For safety’s sake I continued walking along on the Derwent River side rather than on the road side of the guard rail, although there were moments when the edge fell away and so I was forced temporarily back onto the road. This stage certainly would not be one that someone using crutches or a wheel chair could follow. There were no official paths and so I made do with whatever I could in terms of a suitable walking path.
I enjoyed this part of the walk observing more black swans in pairs and families of ducklings out for a paddle. At the end of the bay of Risdon Cove, I exchanged friendly greetings with a couple of woman who were selling bunches of colourful flowers from the boot of their car on a set back on the other side of the road.
I continued up an incline still on the ‘safe’ side of the railing amidst blown and thrown rubbish, tall weeds, and native grasses. Whispering casuarina trees separated me from the River. Clearly people have walked here before but it is a rough ‘non-path’.
At 9.54am I reached the turn off signposted to Bridgewater, began the left hand walk downhill, and passed the furry remains of dead possums (unfortunately ex- road-kill). To my right, on the other side of the road, the 19th century heritage listed Cleburne Homestead and its scatter of old sandstone buildings popped occasionally into view through large trees and bushes. The Homestead operates as a luxury bed and breakfast art hotel style establishment (http://www.visitcleburne.com.au/).
The photo below shows the Cleburne Spit which inserts itself into the Derwent River, with the Bowen Bridge crossing the River in the distance.
At 10am I arrived at the junction road leading left to the Cleburne Spit. The Spit looked very much like a man made raised wall approximately one or two car widths wide that extends out in a straight line into the Derwent River. Perhaps it was a series of rocks that once could be walked upon and then someone dropped filling rocks to create a breakwater to fish from or some other activity. I wonder what the real story is. My guess is that the Spit was named after 19th century settler Richard Cleburne. He was an interesting character who had a property in the area and was suspected of smuggling. Did the Spit figure in such illegal activities I wonder? More information about Richard can be read at http://adb.anu.edu.au/biography/cleburne-richard-1903.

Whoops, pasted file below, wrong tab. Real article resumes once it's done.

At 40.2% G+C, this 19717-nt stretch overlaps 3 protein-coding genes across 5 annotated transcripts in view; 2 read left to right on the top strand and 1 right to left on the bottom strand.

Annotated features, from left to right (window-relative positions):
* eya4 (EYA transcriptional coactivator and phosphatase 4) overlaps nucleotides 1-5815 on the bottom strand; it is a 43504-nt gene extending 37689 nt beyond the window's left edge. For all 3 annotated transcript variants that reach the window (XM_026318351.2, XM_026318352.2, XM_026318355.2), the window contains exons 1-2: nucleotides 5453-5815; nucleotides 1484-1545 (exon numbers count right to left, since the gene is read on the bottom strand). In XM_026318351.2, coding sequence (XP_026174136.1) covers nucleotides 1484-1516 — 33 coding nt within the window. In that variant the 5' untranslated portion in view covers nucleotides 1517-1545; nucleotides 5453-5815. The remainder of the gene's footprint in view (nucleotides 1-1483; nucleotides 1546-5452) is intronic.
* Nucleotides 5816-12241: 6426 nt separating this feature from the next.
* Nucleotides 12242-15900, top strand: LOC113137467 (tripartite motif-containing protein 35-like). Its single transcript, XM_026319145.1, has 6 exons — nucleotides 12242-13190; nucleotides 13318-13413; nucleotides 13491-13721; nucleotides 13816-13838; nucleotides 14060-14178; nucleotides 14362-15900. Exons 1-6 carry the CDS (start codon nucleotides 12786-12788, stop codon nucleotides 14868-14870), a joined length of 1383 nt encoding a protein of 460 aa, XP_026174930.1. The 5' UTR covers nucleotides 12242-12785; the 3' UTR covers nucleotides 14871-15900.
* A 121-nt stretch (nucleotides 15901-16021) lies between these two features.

My view across the Derwent took in the noisy Nystar works previously seen and heard on Stage 6 of the walk. Immediately next to Nystar and further north, I could see another major industrial site: Incat, a manufacturer of very large catamarans. In the photo below, a massive white structure has two dark ends. Inside each of these spaces, a new catamaran is being built – usually for an overseas market.
The East Derwent Highway curved in a sweeping right-hand bend from its junction with the road to Cleburne Spit. I walked straight ahead to the River and then curved around to the right keeping parallel with the Highway. Amidst discarded rubbish, straggling weeds and under the casuarina trees I discovered two plaques: one commemorating the beginning of the building of the nearby Bowen Bridge and the second marking the official opening ceremony of the Bridge. On both occasions an Australian Prime Minister was given the honoured task. Two very strong and formidable men: Malcolm Fraser began the bridge and Bob Hawke opened the bridge.
I followed a short bitumen pathway and stood underneath the Bowen Bridge a few minutes after 10am. Eventually I walked beside the guard rail and, depending on the safety of the ‘non-path’, I walked on one side or the other. Sometimes there was a sandy rough drop to the water below, and sometimes I was walking next to the River at ‘sea level’.
By 10.07am I reached the sign indicating I had moved from the Risdon area into the Otago Bay suburb. At 10.11am another sign gave me advance warning that Otago Bay Road was up ahead.
In a pull-off-the-road siding, a middle aged man wearing clean moleskin trousers and a sporting peaked cap advertised new season South Arm Pink Eye potatoes. The back of his truck was open and he sold his vegetables to people who, once their cars had skidded to a halt on the gravelly surface, climbed out of their vehicles for a stretch and then a leisurely meander over to check the goods. There was something slightly furtive about the way he wouldn’t meet my eyes which left me wondering why.
The photo below looks southward towards the Bowen Bridge. One of the vehicles in the distance on the right is the truck selling the potatoes.
At 10.18am I turned left off the East Derwent Highway onto Otago Bay Road. The sound of traffic in the distance as it poured along the Highway, and the way the wind boxed my ears, meant it was difficult to hear cars coming behind me. Constantly I was watching my back as I walked along non-existent road verges. I did not discover a safer path for this part of the walk.
Earlier, near the Cleburne Spit, I had exchanged brief friendly words with a woman walking southwards with her dog. When she caught up with me on her northward return journey, we found we had a great deal in common and spent some time walking together towards Otago Bay.